Marie Brown was a hard-working nurse living in Queens, New York in a time when the crime rate there was very high and police response times were slow. In response to this, she installed three peepholes at different heights on her front door and a camera that could switch between them. The footage was shown on a monitor that could be placed anywhere in the house, and there was even a two-way speaker to communicate with people at the door as well as a panic button to notify the police of an intruder. This system was patented in 1966 and spawned the entire home security industry as we know it today.
The First HP Computer
This man is considered the Godfather of Silicon Valley for good reason. After growing up in the Jim Crow South, Clay got his bachelor's degree in Mathematics but was turned away in job interviews for explicitly discriminatory reasons. Still, by the 1950s he was writing software for the United States Department of Energy measuring nuclear radiation. This caught the attention of Hewlett-Packard, who hired him in the 1960s to write the software for their first computer, the HP 2116A. After serving a critical management role in HP’s meteoric rise, he went on to found his own company in 1977, Rod-L Electronics, which made electrical safety testing equipment. Among many other accolades, Clay was inducted into the Silicon Valley Engineering Council Hall of Fame in 2003.
The Modern Microphone
James West began his auspicious sound engineering career by tinkering with an old radio until he electrocuted himself at the age of 10. As an adult, he co-invented the foil electret microphone. Previous microphones were not sensitive enough to pick up the same small details that a human ear can, and part of the problem was that the technology that powered microphones was too clunky and too powerful. West solved this problem with a polymer foil that could store battery power in the form of static electricity, which had a gentler touch, among other technological advantages. This invention so revolutionized our ability to record things that over 90% of microphones in use today, such as the ones in cell phones and hearing aids, are based on West’s technology.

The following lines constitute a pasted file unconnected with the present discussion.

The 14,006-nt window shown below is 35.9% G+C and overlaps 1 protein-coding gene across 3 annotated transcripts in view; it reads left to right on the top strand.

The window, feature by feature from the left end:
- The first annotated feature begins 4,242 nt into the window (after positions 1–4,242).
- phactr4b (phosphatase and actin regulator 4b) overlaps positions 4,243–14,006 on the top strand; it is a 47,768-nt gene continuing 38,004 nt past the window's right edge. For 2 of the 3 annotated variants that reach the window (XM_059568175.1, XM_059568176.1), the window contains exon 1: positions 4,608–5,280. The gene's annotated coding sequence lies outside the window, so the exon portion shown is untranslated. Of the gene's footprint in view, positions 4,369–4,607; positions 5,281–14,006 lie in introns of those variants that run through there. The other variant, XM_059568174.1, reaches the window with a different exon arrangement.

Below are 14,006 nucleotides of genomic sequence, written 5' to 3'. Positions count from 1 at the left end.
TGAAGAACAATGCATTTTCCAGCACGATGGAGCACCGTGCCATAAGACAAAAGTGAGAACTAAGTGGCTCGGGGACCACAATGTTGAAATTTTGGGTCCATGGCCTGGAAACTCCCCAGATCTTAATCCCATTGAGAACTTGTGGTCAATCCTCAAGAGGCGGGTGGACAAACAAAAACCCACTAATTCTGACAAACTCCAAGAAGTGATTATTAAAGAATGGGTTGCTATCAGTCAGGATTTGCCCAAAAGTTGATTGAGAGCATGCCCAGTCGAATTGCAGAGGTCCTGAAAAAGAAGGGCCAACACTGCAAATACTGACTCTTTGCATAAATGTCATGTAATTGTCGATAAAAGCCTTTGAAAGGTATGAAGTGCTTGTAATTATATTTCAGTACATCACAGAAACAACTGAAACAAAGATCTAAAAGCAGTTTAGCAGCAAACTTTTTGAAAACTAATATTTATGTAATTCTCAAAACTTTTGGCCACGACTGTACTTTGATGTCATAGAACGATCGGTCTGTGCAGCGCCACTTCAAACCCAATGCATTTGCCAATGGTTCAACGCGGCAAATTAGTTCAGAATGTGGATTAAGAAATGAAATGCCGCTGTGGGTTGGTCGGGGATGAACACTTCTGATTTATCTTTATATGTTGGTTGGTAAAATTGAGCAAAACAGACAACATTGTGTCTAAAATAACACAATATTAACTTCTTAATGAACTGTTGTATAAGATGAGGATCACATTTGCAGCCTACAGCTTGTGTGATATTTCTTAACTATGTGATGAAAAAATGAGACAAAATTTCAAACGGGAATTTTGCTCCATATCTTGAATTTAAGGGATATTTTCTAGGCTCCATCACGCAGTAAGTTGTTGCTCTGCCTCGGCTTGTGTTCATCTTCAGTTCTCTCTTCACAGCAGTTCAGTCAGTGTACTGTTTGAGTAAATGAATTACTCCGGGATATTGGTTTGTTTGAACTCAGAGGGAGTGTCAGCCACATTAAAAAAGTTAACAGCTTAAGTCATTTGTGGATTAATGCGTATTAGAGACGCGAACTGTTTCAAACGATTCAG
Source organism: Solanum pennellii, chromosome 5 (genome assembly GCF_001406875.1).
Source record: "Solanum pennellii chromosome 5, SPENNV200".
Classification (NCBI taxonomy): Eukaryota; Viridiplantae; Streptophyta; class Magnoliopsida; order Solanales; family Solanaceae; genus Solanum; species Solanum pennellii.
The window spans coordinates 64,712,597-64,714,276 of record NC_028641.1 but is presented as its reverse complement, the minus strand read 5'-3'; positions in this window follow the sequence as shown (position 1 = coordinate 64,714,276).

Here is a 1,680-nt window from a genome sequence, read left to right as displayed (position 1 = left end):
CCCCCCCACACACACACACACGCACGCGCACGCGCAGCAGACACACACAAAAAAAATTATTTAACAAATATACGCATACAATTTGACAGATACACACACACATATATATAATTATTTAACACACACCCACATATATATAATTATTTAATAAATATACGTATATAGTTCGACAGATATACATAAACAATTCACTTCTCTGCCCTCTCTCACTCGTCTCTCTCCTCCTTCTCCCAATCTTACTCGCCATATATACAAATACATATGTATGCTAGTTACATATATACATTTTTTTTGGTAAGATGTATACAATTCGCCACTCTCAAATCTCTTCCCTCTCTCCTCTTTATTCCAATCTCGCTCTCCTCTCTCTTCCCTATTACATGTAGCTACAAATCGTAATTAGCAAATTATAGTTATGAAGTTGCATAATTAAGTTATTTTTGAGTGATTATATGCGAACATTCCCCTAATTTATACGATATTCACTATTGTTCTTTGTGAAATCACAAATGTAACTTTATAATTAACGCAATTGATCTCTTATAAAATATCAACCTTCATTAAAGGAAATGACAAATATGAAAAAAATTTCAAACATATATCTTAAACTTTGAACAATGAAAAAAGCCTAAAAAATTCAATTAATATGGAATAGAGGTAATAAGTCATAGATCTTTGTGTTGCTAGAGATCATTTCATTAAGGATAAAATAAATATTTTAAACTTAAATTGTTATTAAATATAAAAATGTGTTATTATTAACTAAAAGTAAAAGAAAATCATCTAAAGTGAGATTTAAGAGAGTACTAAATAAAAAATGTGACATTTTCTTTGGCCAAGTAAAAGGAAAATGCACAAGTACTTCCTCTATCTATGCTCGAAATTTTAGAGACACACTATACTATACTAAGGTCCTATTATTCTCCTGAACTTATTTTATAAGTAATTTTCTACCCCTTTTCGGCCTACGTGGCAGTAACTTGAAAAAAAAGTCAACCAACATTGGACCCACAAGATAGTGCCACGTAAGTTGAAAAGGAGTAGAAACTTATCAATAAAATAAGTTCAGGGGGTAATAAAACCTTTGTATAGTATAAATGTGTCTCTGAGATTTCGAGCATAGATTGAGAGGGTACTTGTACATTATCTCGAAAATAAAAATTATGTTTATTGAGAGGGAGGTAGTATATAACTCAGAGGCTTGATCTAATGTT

Franke S. Greene, Jr.
A civil rights protester. A venture capitalist. An Electronics Officer for the United States Air Force and National Security Agency. A business executive. A professor. What didn’t he do? Frank Greene received his Ph.D. in Electrical Engineering in 1970 and was the first Black man to be named a trustee at Santa Clara University. He spent his career on numerous computer technology advancements, perhaps most notably the Fairchild Semiconductor, which was the fastest computer chip design at the time. In the 1990s, he focused his venture capitalism on investing in women- and minority-owned businesses. He’s received awards from Purdue University, Washington University, Santa Clara University, and the Silicon Valley Engineering Hall of Fame, to name only a few.
Prolific IBM Innovator